So here’s the thing. Earlier this year I broke my phone, and when it came to replacing it I dithered for weeks over what seemed like an impossible choice. The HTC One (M8), or the Sony Xperia Z3. I much preferred the look and feel of the HTC, but the Sony’s screen and camera begrudgingly won me over.

Which means I for one am very happy with the updates HTC has made in the One (M9), which it showed off on stage at Mobile World Congress this evening.

To call the update incremental is something of an understatement. There’s a slight tweak to the design: the whole phone is now under a unibody aluminium enclosure that has a slight two tone finish, shiny on the squarer sides, still etched to a matte finish on the back. But when it’s in your hand there’s really no way to tell the difference: HTC had a design win with the One and the One (M8), and it’s not changing things for the sake of it, oh no.

The CPU has been upgraded to one of Qualcomm’s Snapdragon 810 chips, with its primary four cores running at a col 2.0GHz. It weighs 157g, and measures a mere 144.6×69.7×9.61mm. Android Lolipop is present [as it is in the One (M8)] and there’s a tasty 3GB of RAM inside too.

Curiously, there’s also been a tweak to the way Grid View works. For those who’ve never tried it, Grid View cases for the One (M8) have a matrix of dotted windows on the front, and when closed the One (M8)’s screen does things like tell the time by peaking through them with  pleasingly retro effect. Apparently, now you can also play simple games, too, ZX81 style.

The real news, however, is that the firm has capitulated and accepted that the One (M8)’s camera, at 4MP, wasn’t really up to scratch. The M9’s rear facing snapper is a cool 20MP affair, capable of 4K video recording with an F2.2 lens. No word on the fancy uber pixels or whatever they were called of yore. Basically, the (M8) was supposed to do something clever with larger pixel sites for better photography. It didn’t work, so hopefully the new camera fixes that.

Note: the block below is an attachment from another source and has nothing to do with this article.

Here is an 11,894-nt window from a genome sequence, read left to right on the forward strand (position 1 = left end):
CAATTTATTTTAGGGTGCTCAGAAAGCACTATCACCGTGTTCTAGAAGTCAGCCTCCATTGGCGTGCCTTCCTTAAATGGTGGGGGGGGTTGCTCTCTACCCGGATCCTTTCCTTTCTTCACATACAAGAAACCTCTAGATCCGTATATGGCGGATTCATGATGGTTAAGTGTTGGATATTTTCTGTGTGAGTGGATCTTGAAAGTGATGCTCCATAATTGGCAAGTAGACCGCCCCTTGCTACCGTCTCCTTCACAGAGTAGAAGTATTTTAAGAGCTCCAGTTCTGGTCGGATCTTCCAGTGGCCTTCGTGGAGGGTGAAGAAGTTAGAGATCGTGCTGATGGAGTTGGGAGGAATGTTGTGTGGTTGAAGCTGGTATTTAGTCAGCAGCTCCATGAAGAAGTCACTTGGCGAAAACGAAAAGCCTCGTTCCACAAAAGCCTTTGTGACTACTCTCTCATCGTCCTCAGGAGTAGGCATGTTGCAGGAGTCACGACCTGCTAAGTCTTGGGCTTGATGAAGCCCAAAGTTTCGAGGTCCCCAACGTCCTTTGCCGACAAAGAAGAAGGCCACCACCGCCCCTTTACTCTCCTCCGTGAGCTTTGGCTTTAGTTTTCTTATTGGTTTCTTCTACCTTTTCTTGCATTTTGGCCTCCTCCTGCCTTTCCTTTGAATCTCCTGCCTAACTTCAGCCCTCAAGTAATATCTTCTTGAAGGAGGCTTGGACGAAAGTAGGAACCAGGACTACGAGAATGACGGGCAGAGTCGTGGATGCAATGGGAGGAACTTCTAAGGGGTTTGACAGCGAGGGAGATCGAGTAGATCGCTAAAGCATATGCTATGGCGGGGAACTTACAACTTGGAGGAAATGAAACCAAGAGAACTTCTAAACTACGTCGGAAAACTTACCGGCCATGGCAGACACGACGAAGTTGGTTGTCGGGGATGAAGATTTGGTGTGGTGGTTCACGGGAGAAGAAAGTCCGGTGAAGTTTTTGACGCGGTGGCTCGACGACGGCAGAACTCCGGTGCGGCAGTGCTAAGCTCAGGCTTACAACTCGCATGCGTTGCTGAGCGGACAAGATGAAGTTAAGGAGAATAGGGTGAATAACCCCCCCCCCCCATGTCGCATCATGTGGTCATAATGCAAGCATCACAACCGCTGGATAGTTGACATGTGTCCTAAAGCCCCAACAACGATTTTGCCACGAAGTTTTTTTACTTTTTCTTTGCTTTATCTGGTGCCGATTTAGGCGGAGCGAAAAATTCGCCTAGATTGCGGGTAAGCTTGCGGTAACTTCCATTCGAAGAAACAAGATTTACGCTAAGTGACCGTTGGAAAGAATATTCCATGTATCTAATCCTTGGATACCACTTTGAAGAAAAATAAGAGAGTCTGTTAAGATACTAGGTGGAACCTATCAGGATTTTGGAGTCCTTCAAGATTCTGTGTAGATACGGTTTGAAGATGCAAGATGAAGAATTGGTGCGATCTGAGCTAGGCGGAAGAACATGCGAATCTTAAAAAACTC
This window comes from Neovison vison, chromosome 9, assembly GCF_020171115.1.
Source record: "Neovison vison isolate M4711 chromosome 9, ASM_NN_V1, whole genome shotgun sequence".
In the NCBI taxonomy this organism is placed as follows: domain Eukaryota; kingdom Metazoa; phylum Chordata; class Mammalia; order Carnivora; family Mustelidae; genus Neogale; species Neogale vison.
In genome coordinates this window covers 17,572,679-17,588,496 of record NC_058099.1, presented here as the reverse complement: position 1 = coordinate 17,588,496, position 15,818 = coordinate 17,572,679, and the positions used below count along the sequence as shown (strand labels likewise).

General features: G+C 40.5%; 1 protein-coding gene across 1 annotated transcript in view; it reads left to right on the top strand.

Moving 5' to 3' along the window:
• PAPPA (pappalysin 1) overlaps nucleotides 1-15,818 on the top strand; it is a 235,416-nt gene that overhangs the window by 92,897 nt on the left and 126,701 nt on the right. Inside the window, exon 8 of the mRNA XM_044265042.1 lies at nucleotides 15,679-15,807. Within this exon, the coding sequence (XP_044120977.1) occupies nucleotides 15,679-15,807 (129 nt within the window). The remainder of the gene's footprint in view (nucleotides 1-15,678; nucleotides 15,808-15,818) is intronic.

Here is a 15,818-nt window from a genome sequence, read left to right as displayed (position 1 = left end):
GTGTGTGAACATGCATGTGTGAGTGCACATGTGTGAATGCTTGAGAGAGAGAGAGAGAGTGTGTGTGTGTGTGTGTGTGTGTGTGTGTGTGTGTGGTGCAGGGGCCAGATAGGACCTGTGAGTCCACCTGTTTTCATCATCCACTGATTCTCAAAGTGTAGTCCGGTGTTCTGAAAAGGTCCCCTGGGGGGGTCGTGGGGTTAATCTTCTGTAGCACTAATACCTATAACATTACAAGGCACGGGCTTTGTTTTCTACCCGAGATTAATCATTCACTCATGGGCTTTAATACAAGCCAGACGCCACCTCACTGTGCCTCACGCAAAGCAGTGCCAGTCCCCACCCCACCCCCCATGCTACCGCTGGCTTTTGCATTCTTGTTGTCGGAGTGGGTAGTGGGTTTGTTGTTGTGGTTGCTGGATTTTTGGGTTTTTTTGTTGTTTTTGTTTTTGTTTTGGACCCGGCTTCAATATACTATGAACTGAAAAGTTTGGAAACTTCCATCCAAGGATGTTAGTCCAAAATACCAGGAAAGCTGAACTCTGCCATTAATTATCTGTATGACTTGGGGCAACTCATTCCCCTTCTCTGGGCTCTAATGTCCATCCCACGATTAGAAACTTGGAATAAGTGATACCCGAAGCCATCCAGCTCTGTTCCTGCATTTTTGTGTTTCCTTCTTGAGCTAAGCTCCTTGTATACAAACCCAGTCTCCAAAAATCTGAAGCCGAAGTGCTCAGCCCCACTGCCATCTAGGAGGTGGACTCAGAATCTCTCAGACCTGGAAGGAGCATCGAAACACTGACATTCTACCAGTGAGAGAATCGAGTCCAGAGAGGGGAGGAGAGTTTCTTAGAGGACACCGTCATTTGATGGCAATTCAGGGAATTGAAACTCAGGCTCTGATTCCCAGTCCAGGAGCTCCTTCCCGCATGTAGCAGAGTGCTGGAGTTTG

Even better news is that the screen is slightly larger, now matching other flagship phones with a full 5inch diagonal and 1080p resolution. My two bugbears are potentially fixed. Hurrah. (The M8’s screen was also 5inches, so no change there. See comments.)

And for the final touch, the screen is now gapless to the glass too, so all those leaky backlight issues people liked to complain about should be done with too.

The bad news? No wireless charging. Boo. The firm is, however, launching a new range of wearables and Android add-ons under the Under Armour brand, starting with a fitness band called the Grip that let’s you compete against 20 other people over the internet in real time.

Here’s some more photos of the One (M9). It also comes in gunmetal grey, silver, pink and the gold below.

Disclosure: Adam is a guest of Qualcomm at Mobile World Congress this year. The firm is covering travel expenses but there is no agreement regarding coverage in place.

Adam is the Editorial Director at htxt media. He has been writing about technology for almost two full decades now. In a previous life, he was the editor of PC Format and Digital Camera Shopper in the UK, before going on to work as a freelance journalist for seven years. His work has appeared in or on Stuff, The Guardian, Linux Format, TechRadar, Wired.co.uk, PC Gamer, Green Futures, The Journalist, The Ecologist and The Review. Adam moved to South Africa in 2012 and loves 3D printers, MakerFairs and tech hubs. He hates seafood. None of his friends remember this when cooking.